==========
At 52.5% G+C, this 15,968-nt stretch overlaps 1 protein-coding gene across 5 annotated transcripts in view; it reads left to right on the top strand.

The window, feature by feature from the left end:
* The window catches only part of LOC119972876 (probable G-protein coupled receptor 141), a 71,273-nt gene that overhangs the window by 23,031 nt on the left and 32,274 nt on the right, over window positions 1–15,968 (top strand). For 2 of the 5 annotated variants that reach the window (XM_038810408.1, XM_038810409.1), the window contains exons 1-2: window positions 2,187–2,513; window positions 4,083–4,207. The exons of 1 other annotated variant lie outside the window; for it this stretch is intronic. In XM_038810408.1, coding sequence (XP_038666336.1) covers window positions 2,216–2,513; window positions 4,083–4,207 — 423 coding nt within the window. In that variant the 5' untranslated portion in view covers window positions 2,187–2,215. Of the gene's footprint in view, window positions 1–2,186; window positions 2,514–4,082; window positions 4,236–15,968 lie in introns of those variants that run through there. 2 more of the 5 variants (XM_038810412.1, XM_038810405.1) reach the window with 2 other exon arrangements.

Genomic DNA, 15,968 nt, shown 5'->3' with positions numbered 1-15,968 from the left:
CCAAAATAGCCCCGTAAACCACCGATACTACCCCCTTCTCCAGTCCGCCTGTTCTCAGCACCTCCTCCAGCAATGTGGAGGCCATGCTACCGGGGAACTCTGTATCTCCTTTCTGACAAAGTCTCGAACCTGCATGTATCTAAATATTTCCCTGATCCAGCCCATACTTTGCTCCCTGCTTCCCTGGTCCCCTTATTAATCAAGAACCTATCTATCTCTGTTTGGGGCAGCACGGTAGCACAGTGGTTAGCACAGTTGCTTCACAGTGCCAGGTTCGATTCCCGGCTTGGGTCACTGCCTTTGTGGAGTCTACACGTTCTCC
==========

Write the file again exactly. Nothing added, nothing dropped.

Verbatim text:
At 52.5% G+C, this 15,968-nt stretch overlaps 1 protein-coding gene across 5 annotated transcripts in view; it reads left to right on the top strand.

The window, feature by feature from the left end:
* The window catches only part of LOC119972876 (probable G-protein coupled receptor 141), a 71,273-nt gene that overhangs the window by 23,031 nt on the left and 32,274 nt on the right, over window positions 1–15,968 (top strand). For 2 of the 5 annotated variants that reach the window (XM_038810408.1, XM_038810409.1), the window contains exons 1-2: window positions 2,187–2,513; window positions 4,083–4,207. The exons of 1 other annotated variant lie outside the window; for it this stretch is intronic. In XM_038810408.1, coding sequence (XP_038666336.1) covers window positions 2,216–2,513; window positions 4,083–4,207 — 423 coding nt within the window. In that variant the 5' untranslated portion in view covers window positions 2,187–2,215. Of the gene's footprint in view, window positions 1–2,186; window positions 2,514–4,082; window positions 4,236–15,968 lie in introns of those variants that run through there. 2 more of the 5 variants (XM_038810412.1, XM_038810405.1) reach the window with 2 other exon arrangements.

Genomic DNA, 15,968 nt, shown 5'->3' with positions numbered 1-15,968 from the left:
CCAAAATAGCCCCGTAAACCACCGATACTACCCCCTTCTCCAGTCCGCCTGTTCTCAGCACCTCCTCCAGCAATGTGGAGGCCATGCTACCGGGGAACTCTGTATCTCCTTTCTGACAAAGTCTCGAACCTGCATGTATCTAAATATTTCCCTGATCCAGCCCATACTTTGCTCCCTGCTTCCCTGGTCCCCTTATTAATCAAGAACCTATCTATCTCTGTTTGGGGCAGCACGGTAGCACAGTGGTTAGCACAGTTGCTTCACAGTGCCAGGTTCGATTCCCGGCTTGGGTCACTGCCTTTGTGGAGTCTACACGTTCTCC